Writing the Statement of Purpose for Graduate Programs in English

English Undergraduate Advising offers Statement of Purpose Workshops every autumn quarter, generally in October. Check the englmajors listserve postings for dates and locations after the beginning of Autumn Quarter, or contact English Advising at engladv@u.washington.edu or (206) 543-2634. UW English majors and alumni are welcome to consult with English advisers on an individual basis about drafting the Statement of Purpose. Contact English Advising at engladv@u.washington.edu or (206) 543-2634.

Writing Statements of Purpose for Admission to Graduate Programs in English

Admission as Matchmaking

Applicants are usually very aware of one of the implied questions in the graduate admission process: “Am I good enough?” This is obviously an important question. Any admission committee will be looking for applicants who have demonstrated:

  • adequate preparation in their field
  • academic excellence
  • maturity and purposefulness
  • intellectual curiosity and a sustaining enthusiasm for the work

Applicants are generally insufficiently aware of the other important implied question, though: “Is this program a good fit for me, and am I a good fit for this program?” Admission committees want to make a good match between their programs and the applicants, recruiting students who are not simply smart or talented, but students with scholarly or professional interests that can be pursued successfully within their programs. Applicants should research prospective schools thoroughly so that they know how those programs “match up” with their own intellectual priorities.

The job in the statement is not to talk about your intellectual prowess, but rather about your interests and goals! If you do a good job of this, you will demonstrate your intellectual prowess.

Assessment

Before you can hope to make a good “match,” and certainly before you can write a powerful statement of purpose, you need to engage in a couple different types of assessment:

Self assessment:

Self assessment is a critical first task for any student considering graduate study. Is graduate study in English the right choice for you? Graduate school is not a natural extension of undergraduate study, but rather a rigorous training ground for scholars and professionals. To know whether graduate study is desirable or necessary, you should, ideally, have a firm sense of your academic and career goals. Find out what training and credentials you actually need to pursue your individual goals. Do you want to do original research in literature, English linguistics, or critical theory and teach at the undergraduate or graduate level? If so, then graduate study is definitely in your future. Looking for a career in publishing, editing, public relations, journalism, or technical communication? Well, graduate study in English might be one way to go, but it’s probably not the most efficient. Instead, some really targeted internship experiences, or an M.A. in a professional program may be better choices. In some cases, however, extremely capable applicants may not have a firm sense of professional direction. This doesn’t necessarily mean they shouldn’t go to graduate school. But it may mean that they could use a “gap” year to explore and make decisions. Finally, even in the absence of a clear professional pathway, a strong desire to learn and do research at advanced levels may be a sufficient basis for pursuing graduate study. Just be sure you’re not making this decision based on fear of a bad job market, lack of knowledge about career options, or sheer laziness!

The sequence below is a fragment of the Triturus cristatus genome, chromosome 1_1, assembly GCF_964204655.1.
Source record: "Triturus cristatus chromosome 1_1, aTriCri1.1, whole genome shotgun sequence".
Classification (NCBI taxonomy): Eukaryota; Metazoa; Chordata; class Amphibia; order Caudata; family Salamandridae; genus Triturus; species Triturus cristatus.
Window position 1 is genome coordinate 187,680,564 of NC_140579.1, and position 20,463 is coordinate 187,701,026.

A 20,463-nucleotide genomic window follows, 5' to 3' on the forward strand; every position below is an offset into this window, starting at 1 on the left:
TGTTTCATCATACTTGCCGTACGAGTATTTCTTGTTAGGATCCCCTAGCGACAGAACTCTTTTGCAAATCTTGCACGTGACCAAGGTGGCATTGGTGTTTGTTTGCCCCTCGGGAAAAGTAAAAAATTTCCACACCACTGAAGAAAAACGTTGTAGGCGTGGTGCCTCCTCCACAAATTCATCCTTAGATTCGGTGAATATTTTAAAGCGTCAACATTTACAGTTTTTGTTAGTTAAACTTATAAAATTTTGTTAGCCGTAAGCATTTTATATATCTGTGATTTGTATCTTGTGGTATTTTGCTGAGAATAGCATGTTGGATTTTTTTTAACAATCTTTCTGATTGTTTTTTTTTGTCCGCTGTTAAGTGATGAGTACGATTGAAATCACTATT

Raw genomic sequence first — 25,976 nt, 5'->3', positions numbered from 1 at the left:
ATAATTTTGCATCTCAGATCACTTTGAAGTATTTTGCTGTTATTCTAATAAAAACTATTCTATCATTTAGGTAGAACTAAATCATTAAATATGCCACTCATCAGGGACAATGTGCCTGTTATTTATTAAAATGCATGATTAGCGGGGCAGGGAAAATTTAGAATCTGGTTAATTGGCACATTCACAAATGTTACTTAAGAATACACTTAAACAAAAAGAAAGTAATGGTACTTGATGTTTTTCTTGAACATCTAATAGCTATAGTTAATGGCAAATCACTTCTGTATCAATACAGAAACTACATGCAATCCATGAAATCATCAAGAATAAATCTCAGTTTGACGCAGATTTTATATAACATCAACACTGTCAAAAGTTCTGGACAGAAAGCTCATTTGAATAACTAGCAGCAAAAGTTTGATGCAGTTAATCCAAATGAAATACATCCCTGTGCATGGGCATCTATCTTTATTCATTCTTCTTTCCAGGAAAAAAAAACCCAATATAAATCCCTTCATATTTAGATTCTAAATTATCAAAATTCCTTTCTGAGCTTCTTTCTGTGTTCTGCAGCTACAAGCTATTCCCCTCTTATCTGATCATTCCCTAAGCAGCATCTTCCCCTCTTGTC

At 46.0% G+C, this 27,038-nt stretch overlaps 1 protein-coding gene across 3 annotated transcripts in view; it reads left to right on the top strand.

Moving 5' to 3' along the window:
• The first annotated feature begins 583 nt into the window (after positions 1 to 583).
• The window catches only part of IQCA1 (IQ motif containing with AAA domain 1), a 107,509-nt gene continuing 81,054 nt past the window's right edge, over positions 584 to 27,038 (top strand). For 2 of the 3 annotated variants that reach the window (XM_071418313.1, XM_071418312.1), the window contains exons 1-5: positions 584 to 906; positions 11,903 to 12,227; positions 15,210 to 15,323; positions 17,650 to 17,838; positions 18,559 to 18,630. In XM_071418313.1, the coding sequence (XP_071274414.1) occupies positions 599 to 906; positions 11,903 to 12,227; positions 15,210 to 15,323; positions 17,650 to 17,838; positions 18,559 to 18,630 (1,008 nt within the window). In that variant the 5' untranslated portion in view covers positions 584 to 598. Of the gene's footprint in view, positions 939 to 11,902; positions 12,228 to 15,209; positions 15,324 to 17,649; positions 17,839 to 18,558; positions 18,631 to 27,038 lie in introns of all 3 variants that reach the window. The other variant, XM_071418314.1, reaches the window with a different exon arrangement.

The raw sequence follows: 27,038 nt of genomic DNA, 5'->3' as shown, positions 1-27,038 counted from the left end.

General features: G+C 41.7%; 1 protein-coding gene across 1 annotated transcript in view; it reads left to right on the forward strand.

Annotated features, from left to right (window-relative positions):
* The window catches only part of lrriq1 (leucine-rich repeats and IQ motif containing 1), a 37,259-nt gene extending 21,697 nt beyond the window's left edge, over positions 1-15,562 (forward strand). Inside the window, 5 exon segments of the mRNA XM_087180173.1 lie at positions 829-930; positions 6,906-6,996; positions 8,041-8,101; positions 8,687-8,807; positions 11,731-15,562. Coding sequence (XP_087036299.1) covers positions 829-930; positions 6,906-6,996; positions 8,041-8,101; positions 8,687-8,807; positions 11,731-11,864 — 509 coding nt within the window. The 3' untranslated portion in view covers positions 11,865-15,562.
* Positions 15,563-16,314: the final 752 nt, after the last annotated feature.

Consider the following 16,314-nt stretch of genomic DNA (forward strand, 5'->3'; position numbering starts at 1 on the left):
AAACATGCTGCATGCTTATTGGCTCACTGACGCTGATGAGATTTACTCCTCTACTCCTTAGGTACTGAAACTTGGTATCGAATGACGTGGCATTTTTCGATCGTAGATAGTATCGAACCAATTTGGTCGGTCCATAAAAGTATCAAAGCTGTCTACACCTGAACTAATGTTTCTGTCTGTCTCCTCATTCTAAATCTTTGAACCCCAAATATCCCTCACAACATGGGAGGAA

The self assessment process also asks you to reflect on your specific intellectual interests within your field. Are you more interested in scholarship and criticism, or in creating your own original poems, stories, and novels? Do you like reading and writing about texts and authors from a given historical period? Is there a critical approach or set of methods which interest you? Do you like to solve theoretical problems? Are you drawn to interdisciplinary approaches to literary study? Is there are particular set of issues or questions to which you find yourself returning as you encounter new texts? The more aware of your own interests you are, the likelier it is that you will pick programs that are right for you.

Program assessment:

Finding the right program takes a great deal of research. Identifying “nationally ranked” programs is only one way – and a very limited way – of going about your search. More importantly, you need to find those programs that will allow you to do work within your field of specialization. You need to make sure that the schools you choose have the necessary faculty and facilities. For example, if you wish to specialize in medieval and textual studies, you need to make sure that the programs you select have a sufficient number of good medievalists, and at least a couple people who do research in the art of the book. Or, if you wish to do research into women’s literary responses to the opening of the American frontier through letters and memoirs, then you should look for libraries with rich special collections in 19th-century American personal documents. If you want to do post-colonial studies, then you need to make sure your chosen schools have English faculty who work in that area, and preferably also have graduate programs in related fields, such as African Studies or Near East Studies, where you may find additional mentors.

If the programs you select do not offer opportunities to study in your chosen specializations, then it’s not going to be a good “match." You’ll either end up dissatisfied with the program, or you may be denied admission because the faculty people on the admissions committee will see the mismatch between your stated goals and interests and what they have to offer.